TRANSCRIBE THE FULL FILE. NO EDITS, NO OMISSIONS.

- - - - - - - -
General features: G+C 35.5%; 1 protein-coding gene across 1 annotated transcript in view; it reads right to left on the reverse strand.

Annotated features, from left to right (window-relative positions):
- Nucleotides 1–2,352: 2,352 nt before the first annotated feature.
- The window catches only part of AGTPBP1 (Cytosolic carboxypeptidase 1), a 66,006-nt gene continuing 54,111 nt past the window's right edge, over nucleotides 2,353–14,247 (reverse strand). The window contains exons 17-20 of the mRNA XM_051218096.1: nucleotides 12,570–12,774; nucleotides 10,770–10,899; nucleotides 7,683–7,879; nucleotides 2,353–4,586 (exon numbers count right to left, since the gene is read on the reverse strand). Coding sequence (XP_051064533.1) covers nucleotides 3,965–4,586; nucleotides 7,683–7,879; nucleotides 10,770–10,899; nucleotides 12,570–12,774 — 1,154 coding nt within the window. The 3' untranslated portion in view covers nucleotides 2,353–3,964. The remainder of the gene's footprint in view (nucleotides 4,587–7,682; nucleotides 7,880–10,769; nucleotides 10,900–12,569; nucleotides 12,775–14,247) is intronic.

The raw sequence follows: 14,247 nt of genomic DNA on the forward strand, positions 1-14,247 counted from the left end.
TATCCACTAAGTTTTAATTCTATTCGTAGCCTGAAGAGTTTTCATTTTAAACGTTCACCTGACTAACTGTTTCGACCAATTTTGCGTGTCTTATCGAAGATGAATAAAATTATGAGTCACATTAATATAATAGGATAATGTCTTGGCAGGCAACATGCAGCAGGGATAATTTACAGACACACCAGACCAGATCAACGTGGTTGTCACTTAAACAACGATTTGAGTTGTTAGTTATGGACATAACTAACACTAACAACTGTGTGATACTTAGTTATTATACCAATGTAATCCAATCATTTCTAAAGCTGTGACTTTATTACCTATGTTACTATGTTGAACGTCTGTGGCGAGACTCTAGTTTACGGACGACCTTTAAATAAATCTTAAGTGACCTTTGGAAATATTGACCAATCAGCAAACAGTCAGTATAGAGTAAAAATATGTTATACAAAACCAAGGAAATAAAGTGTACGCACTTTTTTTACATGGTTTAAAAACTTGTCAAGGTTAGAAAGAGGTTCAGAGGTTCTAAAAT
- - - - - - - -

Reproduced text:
General features: G+C 35.5%; 1 protein-coding gene across 1 annotated transcript in view; it reads right to left on the reverse strand.

Annotated features, from left to right (window-relative positions):
- Nucleotides 1–2,352: 2,352 nt before the first annotated feature.
- The window catches only part of AGTPBP1 (Cytosolic carboxypeptidase 1), a 66,006-nt gene continuing 54,111 nt past the window's right edge, over nucleotides 2,353–14,247 (reverse strand). The window contains exons 17-20 of the mRNA XM_051218096.1: nucleotides 12,570–12,774; nucleotides 10,770–10,899; nucleotides 7,683–7,879; nucleotides 2,353–4,586 (exon numbers count right to left, since the gene is read on the reverse strand). Coding sequence (XP_051064533.1) covers nucleotides 3,965–4,586; nucleotides 7,683–7,879; nucleotides 10,770–10,899; nucleotides 12,570–12,774 — 1,154 coding nt within the window. The 3' untranslated portion in view covers nucleotides 2,353–3,964. The remainder of the gene's footprint in view (nucleotides 4,587–7,682; nucleotides 7,880–10,769; nucleotides 10,900–12,569; nucleotides 12,775–14,247) is intronic.

The raw sequence follows: 14,247 nt of genomic DNA on the forward strand, positions 1-14,247 counted from the left end.
TATCCACTAAGTTTTAATTCTATTCGTAGCCTGAAGAGTTTTCATTTTAAACGTTCACCTGACTAACTGTTTCGACCAATTTTGCGTGTCTTATCGAAGATGAATAAAATTATGAGTCACATTAATATAATAGGATAATGTCTTGGCAGGCAACATGCAGCAGGGATAATTTACAGACACACCAGACCAGATCAACGTGGTTGTCACTTAAACAACGATTTGAGTTGTTAGTTATGGACATAACTAACACTAACAACTGTGTGATACTTAGTTATTATACCAATGTAATCCAATCATTTCTAAAGCTGTGACTTTATTACCTATGTTACTATGTTGAACGTCTGTGGCGAGACTCTAGTTTACGGACGACCTTTAAATAAATCTTAAGTGACCTTTGGAAATATTGACCAATCAGCAAACAGTCAGTATAGAGTAAAAATATGTTATACAAAACCAAGGAAATAAAGTGTACGCACTTTTTTTACATGGTTTAAAAACTTGTCAAGGTTAGAAAGAGGTTCAGAGGTTCTAAAAT